If you are a sole proprietor or just getting started, you may wonder whether you need a small business credit card. Here are some of the benefits of a business credit card:

  • It’s easy to keep your personal and business expenses separate when you have a business credit card.
  • Business credit cards make it easy to buy necessary supplies online and require less time than writing a check and less risk than paying in cash.
  • It’s easier to qualify for a business credit card in some cases than it is to get a business loan or business line of credit.
  • You can get through periods of low cash flow and still get what you need, whether it’s supplies or raw materials.
  • Having a business credit card can help you build your company’s credit, making it easier to qualify for other types of financing in the future.
  • You can get rewards that will help you pay for necessary business expenses, including gas, travel, accommodations, and even utility bills.
  • Many business credit cards provide reports at the end of the year with purchases broken down by category, which can make end-of-year accounting and bookkeeping easier than it would be otherwise.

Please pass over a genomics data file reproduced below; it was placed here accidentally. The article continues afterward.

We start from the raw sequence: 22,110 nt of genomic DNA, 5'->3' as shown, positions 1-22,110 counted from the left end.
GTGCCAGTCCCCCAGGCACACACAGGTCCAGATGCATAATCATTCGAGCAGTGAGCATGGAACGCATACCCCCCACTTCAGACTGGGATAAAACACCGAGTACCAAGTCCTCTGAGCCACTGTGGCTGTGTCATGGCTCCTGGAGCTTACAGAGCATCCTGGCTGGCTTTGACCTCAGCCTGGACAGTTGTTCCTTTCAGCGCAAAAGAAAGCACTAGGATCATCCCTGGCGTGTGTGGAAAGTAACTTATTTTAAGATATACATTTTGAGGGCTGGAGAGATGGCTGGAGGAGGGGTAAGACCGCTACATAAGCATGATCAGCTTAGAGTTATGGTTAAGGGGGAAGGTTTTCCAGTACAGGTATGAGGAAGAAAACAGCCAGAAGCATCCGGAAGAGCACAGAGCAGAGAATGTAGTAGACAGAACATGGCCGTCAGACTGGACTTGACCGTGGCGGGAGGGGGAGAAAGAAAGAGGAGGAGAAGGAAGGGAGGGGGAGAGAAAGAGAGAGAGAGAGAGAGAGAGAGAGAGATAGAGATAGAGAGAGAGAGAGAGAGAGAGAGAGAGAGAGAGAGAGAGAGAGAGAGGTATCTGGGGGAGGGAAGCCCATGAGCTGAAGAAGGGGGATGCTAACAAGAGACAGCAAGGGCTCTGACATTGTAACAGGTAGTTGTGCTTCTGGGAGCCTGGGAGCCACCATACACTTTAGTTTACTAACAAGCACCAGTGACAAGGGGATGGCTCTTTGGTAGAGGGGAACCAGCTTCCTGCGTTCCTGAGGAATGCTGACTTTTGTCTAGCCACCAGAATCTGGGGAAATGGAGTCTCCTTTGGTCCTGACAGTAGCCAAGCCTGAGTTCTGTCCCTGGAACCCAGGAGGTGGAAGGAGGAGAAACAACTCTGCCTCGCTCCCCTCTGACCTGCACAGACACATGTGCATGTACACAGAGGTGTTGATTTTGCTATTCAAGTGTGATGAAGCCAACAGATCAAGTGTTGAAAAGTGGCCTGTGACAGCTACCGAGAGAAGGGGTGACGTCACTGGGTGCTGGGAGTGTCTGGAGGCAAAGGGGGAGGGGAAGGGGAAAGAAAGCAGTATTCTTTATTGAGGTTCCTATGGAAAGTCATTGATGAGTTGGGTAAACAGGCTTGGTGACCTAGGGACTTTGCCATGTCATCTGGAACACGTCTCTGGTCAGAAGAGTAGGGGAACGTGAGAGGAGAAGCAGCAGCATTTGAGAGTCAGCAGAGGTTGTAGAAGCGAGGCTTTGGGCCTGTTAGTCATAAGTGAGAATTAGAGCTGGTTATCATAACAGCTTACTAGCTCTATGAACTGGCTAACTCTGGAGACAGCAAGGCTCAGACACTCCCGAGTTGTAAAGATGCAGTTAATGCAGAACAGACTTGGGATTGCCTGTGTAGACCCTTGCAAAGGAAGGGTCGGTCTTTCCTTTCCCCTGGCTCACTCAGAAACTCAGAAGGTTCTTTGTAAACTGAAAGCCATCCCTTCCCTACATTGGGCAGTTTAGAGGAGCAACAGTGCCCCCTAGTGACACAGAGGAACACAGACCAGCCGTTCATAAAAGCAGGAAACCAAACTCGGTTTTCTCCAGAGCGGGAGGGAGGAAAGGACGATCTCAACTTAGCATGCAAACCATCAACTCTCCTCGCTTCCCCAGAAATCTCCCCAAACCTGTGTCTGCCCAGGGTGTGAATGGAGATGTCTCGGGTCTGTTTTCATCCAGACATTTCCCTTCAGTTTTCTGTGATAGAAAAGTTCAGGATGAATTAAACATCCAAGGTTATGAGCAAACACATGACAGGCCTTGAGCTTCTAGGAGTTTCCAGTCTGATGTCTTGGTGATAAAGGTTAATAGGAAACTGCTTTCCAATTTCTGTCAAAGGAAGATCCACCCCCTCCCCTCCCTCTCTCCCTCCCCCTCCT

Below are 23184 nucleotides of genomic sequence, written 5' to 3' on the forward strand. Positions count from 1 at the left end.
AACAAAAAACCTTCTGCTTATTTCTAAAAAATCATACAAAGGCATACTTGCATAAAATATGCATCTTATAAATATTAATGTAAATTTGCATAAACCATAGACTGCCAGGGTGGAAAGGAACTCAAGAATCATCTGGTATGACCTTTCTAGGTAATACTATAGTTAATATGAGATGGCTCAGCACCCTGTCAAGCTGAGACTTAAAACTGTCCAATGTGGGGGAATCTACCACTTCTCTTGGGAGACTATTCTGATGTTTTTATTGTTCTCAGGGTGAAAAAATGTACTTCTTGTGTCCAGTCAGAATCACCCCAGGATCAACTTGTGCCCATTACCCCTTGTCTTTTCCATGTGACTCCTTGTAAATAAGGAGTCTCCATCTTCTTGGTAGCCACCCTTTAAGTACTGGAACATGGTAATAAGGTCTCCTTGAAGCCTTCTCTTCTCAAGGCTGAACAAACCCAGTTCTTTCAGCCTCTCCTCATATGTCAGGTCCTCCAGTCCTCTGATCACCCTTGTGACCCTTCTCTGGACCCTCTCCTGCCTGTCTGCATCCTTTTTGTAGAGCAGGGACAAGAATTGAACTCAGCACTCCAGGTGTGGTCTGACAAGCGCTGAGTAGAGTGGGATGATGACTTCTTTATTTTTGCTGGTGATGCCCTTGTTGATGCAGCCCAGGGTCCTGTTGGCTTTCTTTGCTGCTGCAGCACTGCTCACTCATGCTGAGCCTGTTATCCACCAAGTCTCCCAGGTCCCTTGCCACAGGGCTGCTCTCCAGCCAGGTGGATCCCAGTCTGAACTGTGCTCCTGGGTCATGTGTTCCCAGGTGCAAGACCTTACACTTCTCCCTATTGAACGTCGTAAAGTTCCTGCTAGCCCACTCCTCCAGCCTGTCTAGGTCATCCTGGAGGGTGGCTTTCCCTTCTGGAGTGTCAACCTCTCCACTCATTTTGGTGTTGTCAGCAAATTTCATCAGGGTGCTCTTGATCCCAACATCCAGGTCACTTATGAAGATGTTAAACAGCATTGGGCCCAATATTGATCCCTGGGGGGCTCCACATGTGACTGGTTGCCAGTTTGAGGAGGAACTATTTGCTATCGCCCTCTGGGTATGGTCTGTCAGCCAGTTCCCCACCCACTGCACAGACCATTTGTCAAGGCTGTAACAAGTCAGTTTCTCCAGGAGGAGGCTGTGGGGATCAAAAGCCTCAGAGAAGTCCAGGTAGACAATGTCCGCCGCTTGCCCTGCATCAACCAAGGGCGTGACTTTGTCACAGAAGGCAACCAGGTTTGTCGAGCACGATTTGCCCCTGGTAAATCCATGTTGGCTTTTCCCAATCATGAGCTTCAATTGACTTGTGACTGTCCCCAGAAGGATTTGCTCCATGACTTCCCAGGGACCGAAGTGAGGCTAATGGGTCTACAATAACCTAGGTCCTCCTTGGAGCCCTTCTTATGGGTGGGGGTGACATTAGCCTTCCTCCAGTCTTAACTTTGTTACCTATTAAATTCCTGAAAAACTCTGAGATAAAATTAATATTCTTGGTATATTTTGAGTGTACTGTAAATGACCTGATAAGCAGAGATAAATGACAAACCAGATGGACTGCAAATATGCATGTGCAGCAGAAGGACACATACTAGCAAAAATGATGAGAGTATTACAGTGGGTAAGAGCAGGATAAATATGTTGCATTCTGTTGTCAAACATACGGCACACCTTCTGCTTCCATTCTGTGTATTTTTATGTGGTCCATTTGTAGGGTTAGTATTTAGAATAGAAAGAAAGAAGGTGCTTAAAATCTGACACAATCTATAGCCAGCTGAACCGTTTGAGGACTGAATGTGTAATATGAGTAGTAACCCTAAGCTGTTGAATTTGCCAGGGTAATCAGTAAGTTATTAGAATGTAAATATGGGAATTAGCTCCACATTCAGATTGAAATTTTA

• After you’ve had your business card for a while, you may be able to obtain additional employee cards for your team to use to pay for their expenses.

If you own a business, then it makes sense to get a small business credit card. You’ll have the credit you need to make necessary purchases and using a business card can help you maintain separation between business expenses and personal expenses.

new business checklist

Applying for a business credit card offers many advantages to small business owners, including the potential of rewards that can pay for some expenses and the convenience of using a credit card instead of writing a check or paying with cash. Be sure to shop around and compare interest rates and rewards before you choose a card.

Are you searching for a small business credit card to help you achieve your goals? Addition Financial is here to help! Click here to read about our business credit cards and apply today.

The content provided here is not legal, tax, accounting, financial or investment advice. Please consult with legal, tax, accounting, financial or investment professionals based on your specific needs or questions you may have. We do not make any guarantees as to accuracy or completeness of this information, do not support any third-party companies, products, or services described here, and take no liability or legal obligations for your use of this information.